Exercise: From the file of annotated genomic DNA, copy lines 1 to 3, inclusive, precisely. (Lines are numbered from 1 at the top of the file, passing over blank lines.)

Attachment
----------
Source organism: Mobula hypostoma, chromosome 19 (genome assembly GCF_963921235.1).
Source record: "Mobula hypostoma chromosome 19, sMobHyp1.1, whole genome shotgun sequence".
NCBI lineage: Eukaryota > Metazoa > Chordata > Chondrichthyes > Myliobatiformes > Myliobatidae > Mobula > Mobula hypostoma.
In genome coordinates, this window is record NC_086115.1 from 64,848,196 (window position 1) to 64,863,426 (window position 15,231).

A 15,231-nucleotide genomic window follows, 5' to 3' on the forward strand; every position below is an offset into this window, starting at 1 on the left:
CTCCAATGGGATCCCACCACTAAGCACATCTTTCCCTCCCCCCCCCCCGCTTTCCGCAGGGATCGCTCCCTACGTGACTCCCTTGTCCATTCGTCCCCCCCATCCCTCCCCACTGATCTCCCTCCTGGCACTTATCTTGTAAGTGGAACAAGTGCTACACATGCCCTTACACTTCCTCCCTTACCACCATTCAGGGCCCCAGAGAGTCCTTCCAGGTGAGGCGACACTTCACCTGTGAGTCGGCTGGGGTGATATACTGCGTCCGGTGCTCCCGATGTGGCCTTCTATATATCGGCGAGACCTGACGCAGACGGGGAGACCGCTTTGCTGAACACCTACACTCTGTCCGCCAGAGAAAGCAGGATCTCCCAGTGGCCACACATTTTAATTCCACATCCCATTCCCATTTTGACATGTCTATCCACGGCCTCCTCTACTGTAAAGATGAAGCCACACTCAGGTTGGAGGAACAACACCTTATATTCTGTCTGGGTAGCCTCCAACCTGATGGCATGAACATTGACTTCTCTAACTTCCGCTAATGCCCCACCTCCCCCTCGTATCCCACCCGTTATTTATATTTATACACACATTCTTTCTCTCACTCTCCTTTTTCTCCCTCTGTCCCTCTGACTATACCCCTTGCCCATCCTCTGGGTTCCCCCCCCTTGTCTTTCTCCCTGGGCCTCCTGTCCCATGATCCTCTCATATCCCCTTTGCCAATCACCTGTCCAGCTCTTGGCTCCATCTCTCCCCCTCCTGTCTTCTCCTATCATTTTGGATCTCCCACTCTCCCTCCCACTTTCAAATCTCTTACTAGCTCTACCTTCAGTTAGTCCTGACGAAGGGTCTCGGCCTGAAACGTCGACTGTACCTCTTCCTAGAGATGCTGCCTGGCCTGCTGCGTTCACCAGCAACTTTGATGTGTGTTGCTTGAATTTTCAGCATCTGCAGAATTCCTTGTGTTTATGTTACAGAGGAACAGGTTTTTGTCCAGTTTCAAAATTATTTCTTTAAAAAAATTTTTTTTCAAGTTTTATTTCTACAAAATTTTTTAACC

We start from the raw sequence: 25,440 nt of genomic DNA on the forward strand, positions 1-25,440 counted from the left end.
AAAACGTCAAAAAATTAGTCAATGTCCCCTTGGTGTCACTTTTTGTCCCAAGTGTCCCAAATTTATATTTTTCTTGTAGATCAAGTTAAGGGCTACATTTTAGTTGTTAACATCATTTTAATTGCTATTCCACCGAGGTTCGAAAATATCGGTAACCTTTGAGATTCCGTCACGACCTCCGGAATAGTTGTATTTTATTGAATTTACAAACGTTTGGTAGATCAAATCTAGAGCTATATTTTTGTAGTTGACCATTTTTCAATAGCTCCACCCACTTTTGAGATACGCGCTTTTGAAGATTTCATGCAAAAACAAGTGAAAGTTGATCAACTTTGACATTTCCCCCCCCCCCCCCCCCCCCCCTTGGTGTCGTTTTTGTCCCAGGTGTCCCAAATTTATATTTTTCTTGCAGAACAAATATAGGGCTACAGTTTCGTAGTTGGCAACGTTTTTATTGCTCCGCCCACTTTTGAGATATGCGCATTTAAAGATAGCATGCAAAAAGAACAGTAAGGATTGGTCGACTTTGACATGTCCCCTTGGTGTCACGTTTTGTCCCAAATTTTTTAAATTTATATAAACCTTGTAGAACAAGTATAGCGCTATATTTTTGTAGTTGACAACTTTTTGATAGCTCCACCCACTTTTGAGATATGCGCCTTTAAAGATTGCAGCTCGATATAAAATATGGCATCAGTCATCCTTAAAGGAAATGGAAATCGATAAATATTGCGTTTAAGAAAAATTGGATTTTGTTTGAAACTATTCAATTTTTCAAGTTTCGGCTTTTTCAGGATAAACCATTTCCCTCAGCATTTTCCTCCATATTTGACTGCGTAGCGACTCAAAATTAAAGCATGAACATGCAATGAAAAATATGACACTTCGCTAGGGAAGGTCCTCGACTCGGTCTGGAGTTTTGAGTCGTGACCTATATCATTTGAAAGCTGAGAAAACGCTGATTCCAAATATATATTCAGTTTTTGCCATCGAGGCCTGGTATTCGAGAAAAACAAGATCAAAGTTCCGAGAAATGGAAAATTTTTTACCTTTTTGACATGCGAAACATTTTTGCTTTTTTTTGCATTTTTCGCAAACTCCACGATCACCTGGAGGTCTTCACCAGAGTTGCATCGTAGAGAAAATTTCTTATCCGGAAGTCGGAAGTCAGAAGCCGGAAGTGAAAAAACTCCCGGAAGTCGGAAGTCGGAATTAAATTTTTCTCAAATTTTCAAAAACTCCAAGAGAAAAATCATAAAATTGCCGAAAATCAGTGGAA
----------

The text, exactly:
Source organism: Mobula hypostoma, chromosome 19 (genome assembly GCF_963921235.1).
Source record: "Mobula hypostoma chromosome 19, sMobHyp1.1, whole genome shotgun sequence".
NCBI lineage: Eukaryota > Metazoa > Chordata > Chondrichthyes > Myliobatiformes > Myliobatidae > Mobula > Mobula hypostoma.